I have a confession – I am a huge Stephen King fan. I have almost all of his books in hardcover (I chose not to buy Faithful or Hearts in Suspension – mostly because they weren’t really works of fiction and they didn’t feel like Stephen King books). Likewise, I have gotten at least one version of all Stephen King adaptations to either television or movies (I don’t buy all versions, therefore staying away from terrible mistakes like the Salem’s Lot remake). Here is my list of the ten best Stephen King adaptations – note that when I say “adaptations” that doesn’t necessarily mean they are the closest to the story – but these, in my opinion, are the best movies made based on a Stephen King story.
The Dark Half (1993)
I’ve always been a fan of this story, it usually hovers close to my list of top 10 Stephen King books, so it makes sense that it would make my list of adaptations as well. Timothy Hutton is brilliant in the duo role of the protagonist and the bad guy, and Michael Rooker does a nice turn in a “normal” role as the sheriff of Castle Rock. The story is pretty unique, and the movie does a good job of staying close to the source material. I don’t think the movie gets enough credit for how genius the concept is or how great an acting job Hutton did in the flick.
Stand By Me (1986)
This one usually ends up on a lot of top ten lists for coming of age movies and with good reason. The four youngsters, Wil Wheaton, River Phoenix, Corey Feldman and Jerry O’Connell, are well cast as four friends out to see a body run over by a train. The real winner in this one is Kiefer Sutherland who does a really nice and nasty turn as the town bully who is also looking for the body – I always remember the scene with using the baseball bat on the mailboxes. Not a typical King horror movie but it resonates with passion and feels extremely real; I’m sure Mr. King took details of his childhood to craft the story. Like The Dark Half, it also is extremely close to the source material, which is a plus.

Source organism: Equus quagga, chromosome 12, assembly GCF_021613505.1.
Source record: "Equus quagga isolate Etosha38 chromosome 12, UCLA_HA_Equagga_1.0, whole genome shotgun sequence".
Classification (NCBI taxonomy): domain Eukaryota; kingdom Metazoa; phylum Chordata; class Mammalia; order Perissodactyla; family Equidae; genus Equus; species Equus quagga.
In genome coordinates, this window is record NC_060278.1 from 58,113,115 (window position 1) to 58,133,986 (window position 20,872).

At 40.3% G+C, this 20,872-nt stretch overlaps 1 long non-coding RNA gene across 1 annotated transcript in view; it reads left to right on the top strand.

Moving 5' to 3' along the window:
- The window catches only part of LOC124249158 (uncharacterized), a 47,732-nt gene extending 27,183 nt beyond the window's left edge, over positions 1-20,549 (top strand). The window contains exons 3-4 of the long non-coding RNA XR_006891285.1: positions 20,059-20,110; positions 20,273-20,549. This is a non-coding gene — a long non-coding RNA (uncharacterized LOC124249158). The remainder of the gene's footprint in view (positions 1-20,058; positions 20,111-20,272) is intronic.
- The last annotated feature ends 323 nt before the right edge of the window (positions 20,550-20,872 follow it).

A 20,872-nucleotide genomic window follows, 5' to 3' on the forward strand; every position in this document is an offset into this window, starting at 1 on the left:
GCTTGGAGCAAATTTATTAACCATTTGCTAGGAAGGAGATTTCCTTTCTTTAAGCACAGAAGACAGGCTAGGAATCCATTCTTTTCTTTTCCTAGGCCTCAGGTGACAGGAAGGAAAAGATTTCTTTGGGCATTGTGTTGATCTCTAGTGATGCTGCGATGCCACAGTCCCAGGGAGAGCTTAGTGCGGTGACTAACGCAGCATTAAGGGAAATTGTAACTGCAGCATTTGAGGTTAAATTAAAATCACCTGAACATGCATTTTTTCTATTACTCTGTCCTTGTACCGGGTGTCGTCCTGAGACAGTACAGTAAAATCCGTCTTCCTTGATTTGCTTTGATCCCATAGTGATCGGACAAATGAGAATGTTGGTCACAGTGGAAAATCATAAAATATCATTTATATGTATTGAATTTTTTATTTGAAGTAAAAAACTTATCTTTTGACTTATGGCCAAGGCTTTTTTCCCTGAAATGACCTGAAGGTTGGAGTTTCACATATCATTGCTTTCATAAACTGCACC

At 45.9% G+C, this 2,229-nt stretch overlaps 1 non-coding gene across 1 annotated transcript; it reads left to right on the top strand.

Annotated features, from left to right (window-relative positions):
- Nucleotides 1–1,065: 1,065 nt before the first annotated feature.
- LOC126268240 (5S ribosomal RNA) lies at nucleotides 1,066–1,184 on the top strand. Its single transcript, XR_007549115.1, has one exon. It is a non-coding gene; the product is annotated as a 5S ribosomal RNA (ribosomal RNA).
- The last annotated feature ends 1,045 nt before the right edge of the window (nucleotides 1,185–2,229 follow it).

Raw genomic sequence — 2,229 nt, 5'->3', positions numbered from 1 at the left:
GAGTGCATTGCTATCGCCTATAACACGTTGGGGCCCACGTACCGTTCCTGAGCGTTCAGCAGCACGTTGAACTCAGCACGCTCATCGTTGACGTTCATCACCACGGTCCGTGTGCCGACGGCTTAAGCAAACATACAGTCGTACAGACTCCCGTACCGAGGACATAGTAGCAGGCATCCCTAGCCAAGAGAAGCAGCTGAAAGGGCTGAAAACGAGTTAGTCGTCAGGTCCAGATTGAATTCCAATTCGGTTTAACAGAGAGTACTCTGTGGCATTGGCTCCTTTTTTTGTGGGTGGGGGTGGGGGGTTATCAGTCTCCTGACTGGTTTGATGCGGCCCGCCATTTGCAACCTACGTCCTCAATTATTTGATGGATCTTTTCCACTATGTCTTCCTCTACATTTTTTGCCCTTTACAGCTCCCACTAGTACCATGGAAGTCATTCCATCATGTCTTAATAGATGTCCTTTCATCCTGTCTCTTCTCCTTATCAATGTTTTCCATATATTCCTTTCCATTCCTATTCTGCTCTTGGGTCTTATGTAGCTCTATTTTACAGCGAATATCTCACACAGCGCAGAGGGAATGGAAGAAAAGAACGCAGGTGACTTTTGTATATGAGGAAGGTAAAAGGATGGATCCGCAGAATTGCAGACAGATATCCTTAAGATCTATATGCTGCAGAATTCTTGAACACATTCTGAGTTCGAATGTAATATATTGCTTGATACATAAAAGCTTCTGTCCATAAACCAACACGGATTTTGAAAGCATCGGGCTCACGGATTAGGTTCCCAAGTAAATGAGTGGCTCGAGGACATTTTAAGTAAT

When I first watched Carrie, I thought I would hate it – Carrie White is supposed to be a plain, frumpy girl and Sissy Spacek is anything but. However, in Brian DePalma’s masterful hands, the plot plays out with style and entertainment, taking what is a tragic story and injecting some true horror touches to it, none more so than that freaky ending. Spacek equates herself well in the title role and proves she’s able to elevate the role and still bring the pathos of Carrie White, but Piper Laurie is magnificent as her mother, playing her over-the-top with zest and zeal. Carrie isn’t one of my favourite Stephen King works, but this movie is definitely one of my favourite adaptations.
The Dead Zone (1983)
I’m generally not a David Cronenberg fan – his style of body horror doesn’t appeal to me. However, I have to applaud his very straightforward adaptation of one of King’s best novels. The storyline is fairly close to the book, and Cronenberg masterfully plays up the unfolding horror surrounding John Smith as his telepathic power forces him to assume a role he doesn’t want to take. Christopher Walken deserves a lot of credit for his job playing the everyman Smith, and Martin Sheen is fantastic as the villain about to start World War III. Can’t forget the part with the deputy and his attack on Alma the waitress – that scene stuck with me to this day.
Rob Reiner is awfully good at Stephen King adaptations. Not only did he helm Stand By Me, but he is also responsible for this adaptation. While some of the gore is missing (Annie amputates Paul Sheldon’s foot in the book, whereas she “only” breaks it in the movie), Kathy Bates is extremely deserving of her Oscar for playing the unhinged Annie Wilkes. On the other hand, James Caan doesn’t get enough credit for playing the first arrogant and later terrified Paul Sheldon. This is one of those stories that starts out innocent and the terror increases by the minute and Reiner escalates the mounting tension beautifully throughout the film.